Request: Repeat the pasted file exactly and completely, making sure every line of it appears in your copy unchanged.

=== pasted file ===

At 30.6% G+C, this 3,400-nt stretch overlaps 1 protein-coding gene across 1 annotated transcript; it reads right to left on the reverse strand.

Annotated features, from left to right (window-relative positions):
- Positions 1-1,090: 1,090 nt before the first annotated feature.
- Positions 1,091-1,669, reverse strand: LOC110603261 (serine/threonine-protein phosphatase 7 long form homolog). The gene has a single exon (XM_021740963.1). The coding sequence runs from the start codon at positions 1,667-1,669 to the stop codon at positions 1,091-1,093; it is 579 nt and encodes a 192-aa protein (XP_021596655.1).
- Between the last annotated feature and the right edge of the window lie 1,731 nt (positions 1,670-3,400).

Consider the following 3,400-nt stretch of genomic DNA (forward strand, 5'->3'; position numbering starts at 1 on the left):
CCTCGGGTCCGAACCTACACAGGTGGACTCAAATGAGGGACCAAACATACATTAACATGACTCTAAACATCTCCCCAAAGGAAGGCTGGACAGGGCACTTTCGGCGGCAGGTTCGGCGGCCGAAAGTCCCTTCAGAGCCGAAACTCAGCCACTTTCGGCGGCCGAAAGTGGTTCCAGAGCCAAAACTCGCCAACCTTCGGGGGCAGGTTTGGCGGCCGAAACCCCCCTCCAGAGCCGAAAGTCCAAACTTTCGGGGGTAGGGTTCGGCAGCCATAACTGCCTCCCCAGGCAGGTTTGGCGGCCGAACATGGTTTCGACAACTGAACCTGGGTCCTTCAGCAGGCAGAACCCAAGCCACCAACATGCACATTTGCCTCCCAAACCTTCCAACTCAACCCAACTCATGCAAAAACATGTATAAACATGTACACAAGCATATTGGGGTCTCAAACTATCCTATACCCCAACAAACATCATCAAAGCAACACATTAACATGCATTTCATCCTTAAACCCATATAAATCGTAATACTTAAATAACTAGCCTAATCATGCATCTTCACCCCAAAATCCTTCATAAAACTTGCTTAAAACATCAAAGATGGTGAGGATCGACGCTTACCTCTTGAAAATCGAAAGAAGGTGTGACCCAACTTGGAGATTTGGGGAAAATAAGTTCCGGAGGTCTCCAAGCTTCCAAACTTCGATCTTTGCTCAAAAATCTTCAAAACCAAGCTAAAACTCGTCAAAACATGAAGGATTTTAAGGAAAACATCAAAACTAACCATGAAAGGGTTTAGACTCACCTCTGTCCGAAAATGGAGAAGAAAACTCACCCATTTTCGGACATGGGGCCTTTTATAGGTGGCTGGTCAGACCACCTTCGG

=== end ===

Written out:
At 30.6% G+C, this 3,400-nt stretch overlaps 1 protein-coding gene across 1 annotated transcript; it reads right to left on the reverse strand.

Annotated features, from left to right (window-relative positions):
- Positions 1-1,090: 1,090 nt before the first annotated feature.
- Positions 1,091-1,669, reverse strand: LOC110603261 (serine/threonine-protein phosphatase 7 long form homolog). The gene has a single exon (XM_021740963.1). The coding sequence runs from the start codon at positions 1,667-1,669 to the stop codon at positions 1,091-1,093; it is 579 nt and encodes a 192-aa protein (XP_021596655.1).
- Between the last annotated feature and the right edge of the window lie 1,731 nt (positions 1,670-3,400).

Consider the following 3,400-nt stretch of genomic DNA (forward strand, 5'->3'; position numbering starts at 1 on the left):
CCTCGGGTCCGAACCTACACAGGTGGACTCAAATGAGGGACCAAACATACATTAACATGACTCTAAACATCTCCCCAAAGGAAGGCTGGACAGGGCACTTTCGGCGGCAGGTTCGGCGGCCGAAAGTCCCTTCAGAGCCGAAACTCAGCCACTTTCGGCGGCCGAAAGTGGTTCCAGAGCCAAAACTCGCCAACCTTCGGGGGCAGGTTTGGCGGCCGAAACCCCCCTCCAGAGCCGAAAGTCCAAACTTTCGGGGGTAGGGTTCGGCAGCCATAACTGCCTCCCCAGGCAGGTTTGGCGGCCGAACATGGTTTCGACAACTGAACCTGGGTCCTTCAGCAGGCAGAACCCAAGCCACCAACATGCACATTTGCCTCCCAAACCTTCCAACTCAACCCAACTCATGCAAAAACATGTATAAACATGTACACAAGCATATTGGGGTCTCAAACTATCCTATACCCCAACAAACATCATCAAAGCAACACATTAACATGCATTTCATCCTTAAACCCATATAAATCGTAATACTTAAATAACTAGCCTAATCATGCATCTTCACCCCAAAATCCTTCATAAAACTTGCTTAAAACATCAAAGATGGTGAGGATCGACGCTTACCTCTTGAAAATCGAAAGAAGGTGTGACCCAACTTGGAGATTTGGGGAAAATAAGTTCCGGAGGTCTCCAAGCTTCCAAACTTCGATCTTTGCTCAAAAATCTTCAAAACCAAGCTAAAACTCGTCAAAACATGAAGGATTTTAAGGAAAACATCAAAACTAACCATGAAAGGGTTTAGACTCACCTCTGTCCGAAAATGGAGAAGAAAACTCACCCATTTTCGGACATGGGGCCTTTTATAGGTGGCTGGTCAGACCACCTTCGG